The Republican Party currently controls the White House and both chambers of Congress, while the Supreme Court has a 5-4 conservative majority — something David Hogg, a student at Marjory Stoneman Douglas High School, pointed out during an interview with his classmates on Sunday's "Meet the Press."
Responding to Trump's tweet, Hogg said: "How dare you. You are in that exact position right now, and you want to look back on our history and blame the Democrats? That's disgusting.
"You're the president," he continued. "You're supposed to bring this nation together, not divide us. How dare you. Children are dying, and their blood is on your hands because of that.
"Please, take action," Hogg added. "Stop going on vacation in Mar-a-Lago. Take action. Work with Congress. Your party controls both the House and Senate. Take action. Get some bills passed. And for God's sake, let's save some lives."
Giuliana Matamoros, a junior at the school, told Yahoo News she was furious when she saw Trump's tweets after the shooting.
"I can't believe that it's only been four days since the shooting and he has already made it about himself," she said. "I thought, 'He obviously doesn't care about us,' because he doesn't."
She added: "He decided to make the cause of the death of 17 of my peers into something about him. I just really wonder if he ever thought for one second we don't care about what he has to say. We only care about his actions on making this never happen again."
Hogg and Gonzalez were among the hundreds of students, teachers, and local officials who attended a rally in Fort Lauderdale on Saturday to demand that Congress and the White House take up gun-control legislation.
Gonzalez, one of the speakers at the rally, excoriated Trump and the National Rifle Association in the wake of the shooting.
"If the president wants to come up to me and tell me to my face that it was a terrible tragedy and how it should never have happened, and maintain telling us how nothing is going to be done about it, I'm going to happily ask him how much money he received from the National Rifle Association," Gonzalez said. "But hey, you wanna know something? It doesn't matter because I already know: $30 million."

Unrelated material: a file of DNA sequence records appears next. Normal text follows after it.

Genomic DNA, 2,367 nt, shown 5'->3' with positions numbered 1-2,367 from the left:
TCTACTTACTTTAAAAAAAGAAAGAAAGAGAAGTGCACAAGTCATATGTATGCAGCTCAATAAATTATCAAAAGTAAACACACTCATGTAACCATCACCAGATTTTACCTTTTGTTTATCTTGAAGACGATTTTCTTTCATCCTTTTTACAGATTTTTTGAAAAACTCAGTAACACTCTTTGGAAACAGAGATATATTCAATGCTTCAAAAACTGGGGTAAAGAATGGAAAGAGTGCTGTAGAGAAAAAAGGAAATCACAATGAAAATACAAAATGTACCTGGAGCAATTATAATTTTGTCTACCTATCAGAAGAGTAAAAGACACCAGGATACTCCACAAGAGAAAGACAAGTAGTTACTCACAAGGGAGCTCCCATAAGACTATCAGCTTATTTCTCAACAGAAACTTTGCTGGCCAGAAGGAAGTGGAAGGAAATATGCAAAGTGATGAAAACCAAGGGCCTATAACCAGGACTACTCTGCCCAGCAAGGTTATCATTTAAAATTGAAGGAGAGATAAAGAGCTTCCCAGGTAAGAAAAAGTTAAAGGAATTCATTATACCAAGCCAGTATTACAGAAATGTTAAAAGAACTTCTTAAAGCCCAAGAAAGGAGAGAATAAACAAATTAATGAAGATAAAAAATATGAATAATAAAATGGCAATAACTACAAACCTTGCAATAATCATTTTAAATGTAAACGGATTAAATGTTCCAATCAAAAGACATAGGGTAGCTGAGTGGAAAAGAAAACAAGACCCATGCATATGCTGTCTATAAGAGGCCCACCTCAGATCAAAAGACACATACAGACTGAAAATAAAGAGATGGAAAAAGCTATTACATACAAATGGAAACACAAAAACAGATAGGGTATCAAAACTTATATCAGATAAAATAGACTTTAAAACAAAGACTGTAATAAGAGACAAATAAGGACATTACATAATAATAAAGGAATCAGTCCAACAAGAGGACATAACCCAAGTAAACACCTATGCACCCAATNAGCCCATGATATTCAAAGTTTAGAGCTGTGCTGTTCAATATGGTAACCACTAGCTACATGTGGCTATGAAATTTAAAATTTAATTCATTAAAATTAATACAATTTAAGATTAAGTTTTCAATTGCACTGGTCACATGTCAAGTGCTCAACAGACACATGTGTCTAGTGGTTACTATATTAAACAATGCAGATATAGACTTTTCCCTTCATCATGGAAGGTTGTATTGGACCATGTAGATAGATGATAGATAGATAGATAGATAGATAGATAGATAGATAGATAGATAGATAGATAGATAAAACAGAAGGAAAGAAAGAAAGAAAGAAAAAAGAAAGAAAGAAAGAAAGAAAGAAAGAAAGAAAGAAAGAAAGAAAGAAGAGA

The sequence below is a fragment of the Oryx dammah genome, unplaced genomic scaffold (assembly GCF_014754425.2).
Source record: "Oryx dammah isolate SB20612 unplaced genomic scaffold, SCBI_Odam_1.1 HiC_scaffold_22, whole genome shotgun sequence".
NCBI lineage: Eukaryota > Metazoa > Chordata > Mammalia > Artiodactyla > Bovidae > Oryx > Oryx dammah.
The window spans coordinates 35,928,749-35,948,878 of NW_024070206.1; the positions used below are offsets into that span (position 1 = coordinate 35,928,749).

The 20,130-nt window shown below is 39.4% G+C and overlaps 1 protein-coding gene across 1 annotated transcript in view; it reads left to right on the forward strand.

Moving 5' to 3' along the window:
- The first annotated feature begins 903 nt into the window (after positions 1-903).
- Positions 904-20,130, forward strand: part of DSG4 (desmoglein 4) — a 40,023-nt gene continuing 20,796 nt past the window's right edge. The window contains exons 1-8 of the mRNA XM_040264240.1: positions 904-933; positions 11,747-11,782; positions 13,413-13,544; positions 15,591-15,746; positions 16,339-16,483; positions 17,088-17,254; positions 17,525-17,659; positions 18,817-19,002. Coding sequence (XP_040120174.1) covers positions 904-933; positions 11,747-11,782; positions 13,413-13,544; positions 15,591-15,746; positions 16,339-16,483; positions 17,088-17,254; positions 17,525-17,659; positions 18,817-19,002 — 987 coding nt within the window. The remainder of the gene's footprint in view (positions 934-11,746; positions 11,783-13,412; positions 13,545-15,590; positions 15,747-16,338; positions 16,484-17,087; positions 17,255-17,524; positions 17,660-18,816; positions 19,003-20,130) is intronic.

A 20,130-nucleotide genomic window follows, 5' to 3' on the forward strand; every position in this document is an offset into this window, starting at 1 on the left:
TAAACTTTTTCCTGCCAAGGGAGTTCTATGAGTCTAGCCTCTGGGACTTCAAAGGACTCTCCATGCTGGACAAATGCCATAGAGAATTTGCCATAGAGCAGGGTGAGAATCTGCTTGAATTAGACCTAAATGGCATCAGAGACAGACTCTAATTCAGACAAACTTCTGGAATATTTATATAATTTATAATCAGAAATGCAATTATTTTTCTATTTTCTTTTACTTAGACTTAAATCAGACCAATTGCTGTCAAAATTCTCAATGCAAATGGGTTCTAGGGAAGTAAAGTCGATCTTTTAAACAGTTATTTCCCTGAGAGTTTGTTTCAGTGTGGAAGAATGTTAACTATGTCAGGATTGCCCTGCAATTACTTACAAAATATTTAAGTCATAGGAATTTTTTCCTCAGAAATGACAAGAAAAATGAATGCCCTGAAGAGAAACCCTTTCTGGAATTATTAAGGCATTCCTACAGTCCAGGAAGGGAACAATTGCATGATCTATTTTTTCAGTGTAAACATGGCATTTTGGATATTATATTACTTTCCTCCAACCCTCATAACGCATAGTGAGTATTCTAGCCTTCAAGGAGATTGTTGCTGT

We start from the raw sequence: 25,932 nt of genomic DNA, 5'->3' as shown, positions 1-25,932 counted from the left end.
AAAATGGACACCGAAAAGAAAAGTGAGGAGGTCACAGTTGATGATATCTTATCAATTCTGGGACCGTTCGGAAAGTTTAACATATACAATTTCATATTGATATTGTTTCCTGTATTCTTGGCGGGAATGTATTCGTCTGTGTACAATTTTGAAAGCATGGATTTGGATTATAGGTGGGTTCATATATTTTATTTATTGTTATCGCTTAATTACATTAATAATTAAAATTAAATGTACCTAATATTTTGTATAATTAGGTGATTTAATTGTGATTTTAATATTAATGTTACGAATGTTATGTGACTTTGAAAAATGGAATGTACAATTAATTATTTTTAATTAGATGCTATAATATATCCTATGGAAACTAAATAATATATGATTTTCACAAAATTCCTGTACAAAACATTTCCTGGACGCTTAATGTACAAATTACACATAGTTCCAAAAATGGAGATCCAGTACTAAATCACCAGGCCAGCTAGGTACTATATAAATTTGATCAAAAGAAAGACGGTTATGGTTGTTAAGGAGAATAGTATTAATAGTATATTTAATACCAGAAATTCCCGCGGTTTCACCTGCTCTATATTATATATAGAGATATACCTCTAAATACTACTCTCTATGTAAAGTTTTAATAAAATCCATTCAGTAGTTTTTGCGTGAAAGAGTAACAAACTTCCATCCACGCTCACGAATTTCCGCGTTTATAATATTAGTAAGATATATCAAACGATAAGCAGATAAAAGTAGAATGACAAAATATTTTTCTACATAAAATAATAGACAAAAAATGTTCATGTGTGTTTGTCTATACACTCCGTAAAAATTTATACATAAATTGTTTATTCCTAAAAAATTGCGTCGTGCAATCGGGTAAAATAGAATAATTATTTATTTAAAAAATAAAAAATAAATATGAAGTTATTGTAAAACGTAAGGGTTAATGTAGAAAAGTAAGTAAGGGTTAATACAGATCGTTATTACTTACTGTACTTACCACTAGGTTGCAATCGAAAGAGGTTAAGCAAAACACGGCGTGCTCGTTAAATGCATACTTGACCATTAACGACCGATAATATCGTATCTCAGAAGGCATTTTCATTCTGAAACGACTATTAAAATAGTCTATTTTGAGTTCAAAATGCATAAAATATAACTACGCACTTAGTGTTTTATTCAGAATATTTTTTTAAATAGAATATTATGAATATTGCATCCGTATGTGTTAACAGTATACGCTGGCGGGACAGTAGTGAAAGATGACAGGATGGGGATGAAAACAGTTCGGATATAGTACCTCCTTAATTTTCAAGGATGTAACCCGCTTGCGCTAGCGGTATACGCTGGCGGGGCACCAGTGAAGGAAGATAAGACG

Meanwhile, in San Diego, more than 100 people gathered in support of a ban on assault rifles, the kind used in the shooting in Florida. And on Friday, a group called Student Walkout Against Gun Violence announced on Twitter that it was planning a nationwide walkout this week in schools across the country to demand action.
On Monday, the White House signaled that Trump was open to supporting gun-control legislation aimed at improving the background-check system.
The White House press secretary, Sarah Huckabee Sanders, said Trump spoke with Republican Sen. John Cornyn of Texas about a bipartisan bill to improve federal compliance with criminal background checks on prospective gun buyers. Democratic Sen. Chris Murphy of Connecticut is a cosponsor of the legislation.
"The president spoke to Sen. Cornyn on Friday about the bipartisan bill he and Sen. Murphy introduced to improve federal compliance with criminal background-check legislation," Sanders said. "While discussions are ongoing and revisions are being considered, the president is supportive of efforts to improve the federal background-check system."
Brennan Weiss and Brett LoGiurato contributed reporting.